As research-creation, these seminars are concerned with what is unveiled in the process of creative practice. As such, participants should not expect to ‘finish’ their songs.
Seminar sessions may include:
- Discussion of the readings and songs, emphasizing more-than-representation and research-creation;
- Sound/writing activation and warm-ups;
- Sharing of pre-prepared prompts;
- Propositions, including enabling constraints of meter and rhythm.
- Group-work: participants will work in groups with their already-felts (that they bring with them to the seminar).
Participants will take their folding fermenting already-felts around with them between seminars. After the first seminar, participants will go for a walk around Lancaster, with the following propositions:
- Feel something old: What is it’s timbre (sonic color)? Smooth, shrill, scratchy, warm, metallic, obtuse?
- Visit something new in Lancaster. What was overwritten?
- Strain to hear-feel something that’s not in Lancaster. What did you bring with you that was already there?
Participants will then render whatever emerges as 100 words of affective prompts for sharing and further development in Seminar 2: this should be accompanied by an existing song that compliments/inspires/is-frictional-with/surfaces/sticks-to these prompts. In the final seminar (conducted as one-hour workshops in much smaller groups) we will structure and record the song(s).
Musical skill is not required or discouraged. In attending, you give consent for us to record the final song.
Eidsheim, N. S. (2011). Marian Anderson and “Sonic Blackness” in American Opera. American Quarterly, 63(3), 641–671. https://doi.org/10.1353/aq.2011.0045
Thompson, M. (2017). Whiteness and the Ontological Turn in Sound Studies. Parallax, 23(3), 266–282. https://doi.org/10.1080/13534645.2017.1339967
Truman, S. E., & Shannon, D. B. (2018). Queer Sonic Cultures: An Affective Walking-Composing Project. Capacious: Journal for Emerging Affect Inquiry, 1(3), 58–77. https://doi.org/10.22387/CAP2018.19
Baraka, A. (2014). Rhythm Travel. In Sheree R. Thomas (Ed). Dark Matter: a century of speculative fiction from the African Diaspora, (pp. 96-98).
- Concrete Walls and Wanna Sip by Fever Ray
- Uja by Tanya Tagaq
- Runs Reprise by Klein
- Into the Garden (Needles) and Alpha Centauri by Oblique Curiosities (available here)
Before the seminar, please compose between 20-50 words attending to each of the following:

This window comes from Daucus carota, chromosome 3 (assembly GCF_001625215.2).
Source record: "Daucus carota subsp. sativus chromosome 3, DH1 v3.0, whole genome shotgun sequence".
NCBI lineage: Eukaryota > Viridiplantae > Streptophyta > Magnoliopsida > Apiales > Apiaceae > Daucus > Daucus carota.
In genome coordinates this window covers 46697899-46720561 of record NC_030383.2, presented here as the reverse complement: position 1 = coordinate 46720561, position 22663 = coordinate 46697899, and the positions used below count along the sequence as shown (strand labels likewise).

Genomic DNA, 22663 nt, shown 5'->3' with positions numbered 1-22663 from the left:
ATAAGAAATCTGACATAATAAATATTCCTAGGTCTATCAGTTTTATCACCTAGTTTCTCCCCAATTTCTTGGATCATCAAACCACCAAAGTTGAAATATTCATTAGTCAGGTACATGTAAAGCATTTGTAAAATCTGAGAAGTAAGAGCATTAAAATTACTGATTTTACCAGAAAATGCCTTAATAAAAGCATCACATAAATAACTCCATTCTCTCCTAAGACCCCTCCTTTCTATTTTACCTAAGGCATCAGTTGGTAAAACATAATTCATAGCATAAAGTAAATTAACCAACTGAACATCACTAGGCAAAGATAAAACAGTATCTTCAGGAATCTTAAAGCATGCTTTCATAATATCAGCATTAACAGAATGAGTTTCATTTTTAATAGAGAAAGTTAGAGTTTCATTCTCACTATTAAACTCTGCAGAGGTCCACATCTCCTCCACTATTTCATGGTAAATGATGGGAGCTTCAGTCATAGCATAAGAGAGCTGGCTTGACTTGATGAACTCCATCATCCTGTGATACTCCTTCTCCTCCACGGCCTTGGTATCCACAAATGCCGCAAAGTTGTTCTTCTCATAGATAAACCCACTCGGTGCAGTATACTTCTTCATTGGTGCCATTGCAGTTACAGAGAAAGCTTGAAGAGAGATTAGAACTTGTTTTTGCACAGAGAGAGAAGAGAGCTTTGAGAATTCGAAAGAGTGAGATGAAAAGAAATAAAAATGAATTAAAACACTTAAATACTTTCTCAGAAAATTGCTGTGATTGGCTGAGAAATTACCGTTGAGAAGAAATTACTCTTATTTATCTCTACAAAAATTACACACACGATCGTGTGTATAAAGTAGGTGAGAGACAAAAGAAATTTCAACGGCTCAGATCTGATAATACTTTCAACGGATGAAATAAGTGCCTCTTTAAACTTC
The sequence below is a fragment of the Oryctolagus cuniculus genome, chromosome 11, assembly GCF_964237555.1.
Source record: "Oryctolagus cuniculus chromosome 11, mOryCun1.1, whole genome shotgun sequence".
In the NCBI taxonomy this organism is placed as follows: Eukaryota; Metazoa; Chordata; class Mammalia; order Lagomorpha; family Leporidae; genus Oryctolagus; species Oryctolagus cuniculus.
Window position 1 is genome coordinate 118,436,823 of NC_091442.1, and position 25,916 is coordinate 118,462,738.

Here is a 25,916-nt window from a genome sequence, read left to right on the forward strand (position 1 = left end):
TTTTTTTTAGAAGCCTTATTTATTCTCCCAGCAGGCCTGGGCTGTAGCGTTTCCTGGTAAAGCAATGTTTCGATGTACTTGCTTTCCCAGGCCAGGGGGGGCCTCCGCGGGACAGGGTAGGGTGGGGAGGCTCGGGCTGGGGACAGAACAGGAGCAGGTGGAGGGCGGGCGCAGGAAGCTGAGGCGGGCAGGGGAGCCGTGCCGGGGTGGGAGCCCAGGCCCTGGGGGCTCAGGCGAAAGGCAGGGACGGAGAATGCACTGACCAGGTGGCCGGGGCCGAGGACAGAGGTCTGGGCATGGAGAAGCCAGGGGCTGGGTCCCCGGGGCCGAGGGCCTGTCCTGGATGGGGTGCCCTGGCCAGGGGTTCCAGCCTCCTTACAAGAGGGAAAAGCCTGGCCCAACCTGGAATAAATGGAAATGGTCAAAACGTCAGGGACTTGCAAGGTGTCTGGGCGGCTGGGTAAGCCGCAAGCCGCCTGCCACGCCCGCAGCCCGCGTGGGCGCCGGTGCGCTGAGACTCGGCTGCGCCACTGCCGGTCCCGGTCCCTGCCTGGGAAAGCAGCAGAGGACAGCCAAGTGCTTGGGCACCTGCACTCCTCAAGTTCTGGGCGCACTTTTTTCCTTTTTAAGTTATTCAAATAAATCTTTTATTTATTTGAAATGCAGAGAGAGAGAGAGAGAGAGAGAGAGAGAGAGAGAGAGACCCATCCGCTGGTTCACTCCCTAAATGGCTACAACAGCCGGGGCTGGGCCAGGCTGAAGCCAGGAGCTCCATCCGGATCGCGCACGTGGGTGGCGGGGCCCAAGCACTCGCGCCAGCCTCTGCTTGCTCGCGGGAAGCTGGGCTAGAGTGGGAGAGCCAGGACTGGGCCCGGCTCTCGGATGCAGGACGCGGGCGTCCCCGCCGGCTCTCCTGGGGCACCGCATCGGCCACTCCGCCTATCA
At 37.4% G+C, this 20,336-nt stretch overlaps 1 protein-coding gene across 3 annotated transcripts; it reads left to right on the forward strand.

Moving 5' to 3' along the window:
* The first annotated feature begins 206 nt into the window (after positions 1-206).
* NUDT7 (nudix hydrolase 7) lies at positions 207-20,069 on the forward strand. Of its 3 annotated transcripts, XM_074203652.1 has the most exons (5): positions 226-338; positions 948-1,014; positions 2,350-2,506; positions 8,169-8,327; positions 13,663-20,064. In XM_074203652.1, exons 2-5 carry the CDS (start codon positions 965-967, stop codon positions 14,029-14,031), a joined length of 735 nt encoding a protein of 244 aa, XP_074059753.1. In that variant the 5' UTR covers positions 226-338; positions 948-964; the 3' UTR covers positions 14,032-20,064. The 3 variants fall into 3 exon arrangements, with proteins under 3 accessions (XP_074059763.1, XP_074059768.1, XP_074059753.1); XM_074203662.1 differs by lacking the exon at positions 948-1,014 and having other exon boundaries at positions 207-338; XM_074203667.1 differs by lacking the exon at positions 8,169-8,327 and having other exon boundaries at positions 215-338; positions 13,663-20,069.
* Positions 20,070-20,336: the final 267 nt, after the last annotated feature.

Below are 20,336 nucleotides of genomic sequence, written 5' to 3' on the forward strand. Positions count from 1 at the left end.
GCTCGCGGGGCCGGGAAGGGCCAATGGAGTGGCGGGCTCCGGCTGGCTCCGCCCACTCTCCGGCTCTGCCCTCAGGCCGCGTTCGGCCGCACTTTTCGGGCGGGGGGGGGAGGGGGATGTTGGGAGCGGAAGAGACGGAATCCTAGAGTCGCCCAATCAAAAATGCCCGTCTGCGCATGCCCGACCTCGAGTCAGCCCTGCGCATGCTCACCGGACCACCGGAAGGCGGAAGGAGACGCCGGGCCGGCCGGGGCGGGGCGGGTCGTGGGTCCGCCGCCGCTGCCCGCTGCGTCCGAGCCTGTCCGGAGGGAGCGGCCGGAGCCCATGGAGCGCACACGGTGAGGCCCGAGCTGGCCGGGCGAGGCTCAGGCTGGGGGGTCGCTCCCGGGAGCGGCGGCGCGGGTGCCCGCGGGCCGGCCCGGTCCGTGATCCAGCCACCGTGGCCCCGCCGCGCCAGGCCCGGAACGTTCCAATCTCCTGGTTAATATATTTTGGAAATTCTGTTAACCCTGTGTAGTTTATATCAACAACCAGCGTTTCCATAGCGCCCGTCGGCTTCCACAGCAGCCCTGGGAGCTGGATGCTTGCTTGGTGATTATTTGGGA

- One already-felt
- One lure for the future
- One noisy piece of the past, which may or may not be a ‘sound’
- One thing you heard, but not with your ears
- Something fleshy that won’t go away
The seminars will be led by Oblique Curiosities:
Sarah E. Truman is a Postdoctoral Research Fellow at the University of Melbourne. She researches English literary education with a specific focus on QT/BIPOC speculative fiction. Her research is informed by the feminist new materialisms, particularly queer and affect theories, and speculative pragmatism. She is co-author of Walking Methodologies in a More-than-Human World: WalkingLab; co-editor of Pedagogical Matters: New Materialisms and Curriculum Studies; and author of Searching for Guan Yin. Sarah is the recipient of two Ontario Arts Council Grants for creative writing, and the winner of a National Magazine Award for creative non-fiction writing. She is co-director of WalkingLab, and one-half of electronica duo Oblique Curiosities. sarahetruman.com
David Ben Shannon is an ESRC-funded PhD student in ESRI, Manchester Metropolitan University. His research explores neuroqueer practices in early childhood education, and draws from crip, affect and queer theories. He is a composer and producer: his works include Filmworker, Finding Happiness, and The Liverpool Shakespeare Festival, as well multiple compositions for the Vox Novus collective. He is one-half of glitch-folk/research-creation duo Oblique Curiosities, and a former elementary and Assistant Head teacher. davidbenshannon.co.uk
queer theory, posthuman theories, affect theories, decolonial politics, post/qualitative methodologies
According to Blackman, science is a “storytelling machine” with the propensity to “sanitize, excise or even exorcise narratives, actors, agents and entities.” This ‘machine’ furthers a dominant narrative that not only decontextualizes time and space, but also reduces research/teaching/learning to “rationality” and “certainty”—often at the expense of multiplicity, surprise, experimentation, and even wonder. Within the field of education, specifically, this “single story” affectively circulates to re/produce student bodies in myriad ways: for example, as “struggling,” “unsuccessful,” and even learning “disabled.” As a larger destructive force, then, it has the potential to violently impact our capacity to read, write, think, and imagine otherwise, thereby closing off other ways of knowing/being/doing.